architectural


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Related to architectural: Architectural styles

ar·chi·tec·ture

 (är′kĭ-tĕk′chər)
n.
1. The art and science of designing and erecting buildings.
2. Buildings and other large structures: the low, brick-and-adobe architecture of the Southwest.
3. A style and method of design and construction: Byzantine architecture.
4. Orderly arrangement of parts; structure: the architecture of the federal bureaucracy; the architecture of a novel.
5. Computers The overall design or structure of a computer system or microprocessor, including the hardware or software required to run it.
6. Any of various disciplines concerned with the design or organization of complex systems: enterprise architecture.

[Latin architectūra, from architectus, architect; see architect.]

ar′chi·tec′tur·al adj.
ar′chi·tec′tur·al·ly adv.

ar•chi•tec•tur•al

(ˌɑr kɪˈtɛk tʃər əl)

adj.
1. of or pertaining to architecture.
2. conforming to the basic principles of architecture.
3. having qualities characteristic of architecture; structural; architectonic.
[1755–65]
ar`chi•tec′tur•al•ly, adv.
ThesaurusAntonymsRelated WordsSynonymsLegend:
Adj.1.architectural - of or pertaining to the art and science of architecturearchitectural - of or pertaining to the art and science of architecture; "architectural history"; "architectural design"
Translations
مِعْماري
architektonický
építészeti
byggingarlistar-
architektonický

architectural

[ˌɑːkɪˈtektʃərəl] ADJarquitectónico

architectural

[ˌɑːrkɪˈtɛktʃərəl] adj [heritage, style] → architectural(e)

architectural

adj, architecturally

architectural

[ˌɑːkɪˈtɛktʃrl] adjarchitettonico/a

architect

(ˈaːkitekt) noun
a person who designs buildings etc.
ˈarchitecture (-tʃə) noun
the art of designing buildings. He's studying architecture; modern architecture.
ˌarchiˈtectural adjective
References in classic literature ?
Not that all architectural ornament is to be neglected even in the rudest periods; but let our houses first be lined with beauty, where they come in contact with our lives, like the tenement of the shellfish, and not overlaid with it.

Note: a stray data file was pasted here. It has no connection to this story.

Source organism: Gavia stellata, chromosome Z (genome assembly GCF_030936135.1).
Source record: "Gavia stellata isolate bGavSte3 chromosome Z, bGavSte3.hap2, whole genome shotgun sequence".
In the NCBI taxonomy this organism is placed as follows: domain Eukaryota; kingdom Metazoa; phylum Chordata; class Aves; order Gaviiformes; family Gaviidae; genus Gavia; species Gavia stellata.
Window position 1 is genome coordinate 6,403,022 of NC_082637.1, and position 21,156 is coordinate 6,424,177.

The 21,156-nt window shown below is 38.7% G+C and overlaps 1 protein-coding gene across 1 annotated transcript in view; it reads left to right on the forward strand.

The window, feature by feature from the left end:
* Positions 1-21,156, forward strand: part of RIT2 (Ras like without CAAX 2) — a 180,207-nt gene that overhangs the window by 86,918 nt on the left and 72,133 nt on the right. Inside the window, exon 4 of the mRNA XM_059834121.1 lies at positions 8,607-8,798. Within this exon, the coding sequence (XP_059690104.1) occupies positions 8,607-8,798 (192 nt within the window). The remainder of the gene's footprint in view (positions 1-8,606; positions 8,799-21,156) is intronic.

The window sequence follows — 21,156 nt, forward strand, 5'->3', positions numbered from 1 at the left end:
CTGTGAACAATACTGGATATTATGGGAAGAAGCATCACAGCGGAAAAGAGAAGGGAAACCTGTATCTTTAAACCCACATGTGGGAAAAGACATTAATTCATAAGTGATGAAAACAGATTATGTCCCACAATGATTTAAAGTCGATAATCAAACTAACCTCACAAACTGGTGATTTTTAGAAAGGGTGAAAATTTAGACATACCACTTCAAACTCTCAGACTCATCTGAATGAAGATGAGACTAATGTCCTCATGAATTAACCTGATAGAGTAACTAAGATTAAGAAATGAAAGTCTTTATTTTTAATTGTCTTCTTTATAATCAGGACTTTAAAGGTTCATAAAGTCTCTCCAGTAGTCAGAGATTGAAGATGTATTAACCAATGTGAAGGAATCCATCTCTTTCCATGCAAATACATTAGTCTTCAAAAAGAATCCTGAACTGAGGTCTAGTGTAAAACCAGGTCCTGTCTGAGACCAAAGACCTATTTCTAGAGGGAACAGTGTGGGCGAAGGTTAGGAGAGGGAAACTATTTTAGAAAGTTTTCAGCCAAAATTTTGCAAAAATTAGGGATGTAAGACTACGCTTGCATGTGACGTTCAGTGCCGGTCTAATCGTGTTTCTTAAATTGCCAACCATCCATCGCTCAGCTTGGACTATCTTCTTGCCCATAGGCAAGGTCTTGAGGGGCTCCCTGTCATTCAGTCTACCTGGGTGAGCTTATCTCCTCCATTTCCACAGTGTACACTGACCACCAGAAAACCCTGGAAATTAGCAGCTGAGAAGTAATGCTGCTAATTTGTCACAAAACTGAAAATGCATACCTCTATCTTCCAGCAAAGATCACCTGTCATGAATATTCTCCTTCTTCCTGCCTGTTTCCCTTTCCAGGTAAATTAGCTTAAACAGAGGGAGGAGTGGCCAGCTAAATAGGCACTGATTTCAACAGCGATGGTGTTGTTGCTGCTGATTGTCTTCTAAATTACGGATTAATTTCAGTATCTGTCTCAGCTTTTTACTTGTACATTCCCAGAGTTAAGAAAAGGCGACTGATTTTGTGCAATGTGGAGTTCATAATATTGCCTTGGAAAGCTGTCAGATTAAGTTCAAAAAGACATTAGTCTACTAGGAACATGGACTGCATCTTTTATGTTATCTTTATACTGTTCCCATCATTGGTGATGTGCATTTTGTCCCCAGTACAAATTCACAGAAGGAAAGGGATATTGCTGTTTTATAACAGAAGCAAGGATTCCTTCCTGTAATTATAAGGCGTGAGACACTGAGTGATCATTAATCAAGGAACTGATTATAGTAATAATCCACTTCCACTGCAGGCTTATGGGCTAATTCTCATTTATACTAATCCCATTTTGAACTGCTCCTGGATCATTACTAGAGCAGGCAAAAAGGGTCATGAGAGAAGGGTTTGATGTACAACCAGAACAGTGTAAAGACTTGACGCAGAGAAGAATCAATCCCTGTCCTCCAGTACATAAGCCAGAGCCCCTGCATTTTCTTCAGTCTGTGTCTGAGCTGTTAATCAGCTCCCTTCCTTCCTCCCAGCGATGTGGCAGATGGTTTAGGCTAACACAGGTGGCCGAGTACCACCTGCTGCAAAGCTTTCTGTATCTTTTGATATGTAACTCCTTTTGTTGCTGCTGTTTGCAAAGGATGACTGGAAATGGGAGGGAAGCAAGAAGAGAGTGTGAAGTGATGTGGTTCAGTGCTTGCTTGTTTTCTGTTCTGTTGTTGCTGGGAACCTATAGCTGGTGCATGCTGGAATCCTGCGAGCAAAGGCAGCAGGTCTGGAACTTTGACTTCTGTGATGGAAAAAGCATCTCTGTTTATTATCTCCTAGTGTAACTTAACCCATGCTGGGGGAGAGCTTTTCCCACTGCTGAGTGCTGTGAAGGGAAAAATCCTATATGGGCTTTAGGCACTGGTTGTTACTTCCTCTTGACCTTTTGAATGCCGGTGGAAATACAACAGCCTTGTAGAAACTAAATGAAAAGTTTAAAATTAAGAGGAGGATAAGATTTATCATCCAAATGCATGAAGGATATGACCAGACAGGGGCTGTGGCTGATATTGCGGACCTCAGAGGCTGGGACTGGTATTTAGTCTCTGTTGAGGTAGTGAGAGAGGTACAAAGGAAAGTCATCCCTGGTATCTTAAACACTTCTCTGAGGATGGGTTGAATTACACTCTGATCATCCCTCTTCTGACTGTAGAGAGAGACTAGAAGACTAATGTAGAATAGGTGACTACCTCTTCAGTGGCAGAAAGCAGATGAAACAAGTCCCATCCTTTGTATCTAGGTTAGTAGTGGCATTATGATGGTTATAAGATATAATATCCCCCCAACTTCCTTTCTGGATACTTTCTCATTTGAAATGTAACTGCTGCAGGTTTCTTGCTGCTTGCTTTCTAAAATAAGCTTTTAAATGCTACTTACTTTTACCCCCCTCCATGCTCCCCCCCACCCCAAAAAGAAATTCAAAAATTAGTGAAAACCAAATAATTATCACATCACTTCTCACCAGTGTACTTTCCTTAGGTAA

One day in returning from this spring by a circuitous path, I came upon a scene which reminded me of Stonehenge and the architectural labours of the Druids.
THE old Archiepiscopal Palace of Lambeth, on the southern bank of the Thames -with its Bishop's Walk and Garden, and its terrace fronting the river -- is an architectural relic of the London of former times, precious to all lovers of the picturesque, in the utilitarian London of the present day.
I was saying something old is what I should prefer, something odd and out of the way; something venerable, architectural, and inconvenient.'
The style of these buildings evinces that the architect possessed neither the art of using lime or cement of any kind, nor the skill to throw an arch, construct a roof, or erect a stair ; and yet, with all this ignorance, showed great ingenuity in selecting the situation of Burghs, and regulating the access to them, as well as neatness and regularity in the erection, since the buildings themselves show a style of advance in the arts scarcely consistent with the ignorance of so many of the principal branches of architectural knowledge.
Her visitors were startled and fascinated by the foreignness of this arrangement, which recalled scenes in French fiction, and architectural incentives to immorality such as the simple American had never dreamed of.
Our generation, quite reasonably, is not very proud of its architectural creations; confesses that it knows too much--knows, but cannot do.
By such modifications of instincts in themselves not very wonderful,--hardly more wonderful than those which guide a bird to make its nest,--I believe that the hive-bee has acquired, through natural selection, her inimitable architectural powers.
They flanked opposite ends of the house and were probably architectural absurdities, redeemed in a measure indeed by not being wholly disengaged nor of a height too pretentious, dating, in their gingerbread antiquity, from a romantic revival that was already a respectable past.
An architectural peculiarity in the original arrangement of the library favored the development of this common and curious form of human stupidity.
It was not then merely a handsome city; it was a homogeneous city, an architectural and historical product of the Middle Ages, a chronicle in stone.
The house was a large gloomy- looking structure, without the slightest claim to architectural beauty, in colour a dirty green.

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